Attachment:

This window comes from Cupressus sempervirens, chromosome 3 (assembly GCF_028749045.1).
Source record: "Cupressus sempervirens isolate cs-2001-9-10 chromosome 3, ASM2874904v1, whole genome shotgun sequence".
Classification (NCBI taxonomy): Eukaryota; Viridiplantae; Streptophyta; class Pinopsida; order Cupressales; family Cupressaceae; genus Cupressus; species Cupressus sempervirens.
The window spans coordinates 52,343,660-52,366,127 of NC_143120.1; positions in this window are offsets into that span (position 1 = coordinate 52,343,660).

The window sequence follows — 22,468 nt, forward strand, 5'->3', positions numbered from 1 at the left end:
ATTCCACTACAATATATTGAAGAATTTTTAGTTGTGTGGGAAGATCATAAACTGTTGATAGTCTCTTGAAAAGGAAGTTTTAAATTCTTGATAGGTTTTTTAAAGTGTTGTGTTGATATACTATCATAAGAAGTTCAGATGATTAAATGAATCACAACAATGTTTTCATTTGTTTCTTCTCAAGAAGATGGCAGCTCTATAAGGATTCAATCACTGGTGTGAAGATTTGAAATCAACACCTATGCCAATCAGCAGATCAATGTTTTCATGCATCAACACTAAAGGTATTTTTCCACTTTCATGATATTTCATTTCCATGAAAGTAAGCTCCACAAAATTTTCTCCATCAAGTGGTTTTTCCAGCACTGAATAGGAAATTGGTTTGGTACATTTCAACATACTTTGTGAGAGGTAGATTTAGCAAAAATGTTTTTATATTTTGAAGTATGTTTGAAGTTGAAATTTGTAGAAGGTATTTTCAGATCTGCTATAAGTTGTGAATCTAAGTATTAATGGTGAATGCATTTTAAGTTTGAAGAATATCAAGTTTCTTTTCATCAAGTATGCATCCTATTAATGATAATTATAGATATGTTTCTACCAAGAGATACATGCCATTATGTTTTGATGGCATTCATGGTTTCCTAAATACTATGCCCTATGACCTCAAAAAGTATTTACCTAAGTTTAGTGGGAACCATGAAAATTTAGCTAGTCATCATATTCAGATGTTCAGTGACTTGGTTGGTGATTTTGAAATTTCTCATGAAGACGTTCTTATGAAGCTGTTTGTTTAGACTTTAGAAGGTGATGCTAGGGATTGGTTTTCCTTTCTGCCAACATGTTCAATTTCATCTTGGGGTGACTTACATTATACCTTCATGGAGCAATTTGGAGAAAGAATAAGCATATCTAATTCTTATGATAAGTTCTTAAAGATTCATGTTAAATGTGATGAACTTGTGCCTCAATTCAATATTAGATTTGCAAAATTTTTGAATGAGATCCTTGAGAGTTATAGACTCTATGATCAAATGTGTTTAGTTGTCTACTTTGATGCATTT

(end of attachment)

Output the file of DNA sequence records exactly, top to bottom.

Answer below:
This window comes from Cupressus sempervirens, chromosome 3 (assembly GCF_028749045.1).
Source record: "Cupressus sempervirens isolate cs-2001-9-10 chromosome 3, ASM2874904v1, whole genome shotgun sequence".
Classification (NCBI taxonomy): Eukaryota; Viridiplantae; Streptophyta; class Pinopsida; order Cupressales; family Cupressaceae; genus Cupressus; species Cupressus sempervirens.
The window spans coordinates 52,343,660-52,366,127 of NC_143120.1; positions in this window are offsets into that span (position 1 = coordinate 52,343,660).

The window sequence follows — 22,468 nt, forward strand, 5'->3', positions numbered from 1 at the left end:
ATTCCACTACAATATATTGAAGAATTTTTAGTTGTGTGGGAAGATCATAAACTGTTGATAGTCTCTTGAAAAGGAAGTTTTAAATTCTTGATAGGTTTTTTAAAGTGTTGTGTTGATATACTATCATAAGAAGTTCAGATGATTAAATGAATCACAACAATGTTTTCATTTGTTTCTTCTCAAGAAGATGGCAGCTCTATAAGGATTCAATCACTGGTGTGAAGATTTGAAATCAACACCTATGCCAATCAGCAGATCAATGTTTTCATGCATCAACACTAAAGGTATTTTTCCACTTTCATGATATTTCATTTCCATGAAAGTAAGCTCCACAAAATTTTCTCCATCAAGTGGTTTTTCCAGCACTGAATAGGAAATTGGTTTGGTACATTTCAACATACTTTGTGAGAGGTAGATTTAGCAAAAATGTTTTTATATTTTGAAGTATGTTTGAAGTTGAAATTTGTAGAAGGTATTTTCAGATCTGCTATAAGTTGTGAATCTAAGTATTAATGGTGAATGCATTTTAAGTTTGAAGAATATCAAGTTTCTTTTCATCAAGTATGCATCCTATTAATGATAATTATAGATATGTTTCTACCAAGAGATACATGCCATTATGTTTTGATGGCATTCATGGTTTCCTAAATACTATGCCCTATGACCTCAAAAAGTATTTACCTAAGTTTAGTGGGAACCATGAAAATTTAGCTAGTCATCATATTCAGATGTTCAGTGACTTGGTTGGTGATTTTGAAATTTCTCATGAAGACGTTCTTATGAAGCTGTTTGTTTAGACTTTAGAAGGTGATGCTAGGGATTGGTTTTCCTTTCTGCCAACATGTTCAATTTCATCTTGGGGTGACTTACATTATACCTTCATGGAGCAATTTGGAGAAAGAATAAGCATATCTAATTCTTATGATAAGTTCTTAAAGATTCATGTTAAATGTGATGAACTTGTGCCTCAATTCAATATTAGATTTGCAAAATTTTTGAATGAGATCCTTGAGAGTTATAGACTCTATGATCAAATGTGTTTAGTTGTCTACTTTGATGCATTT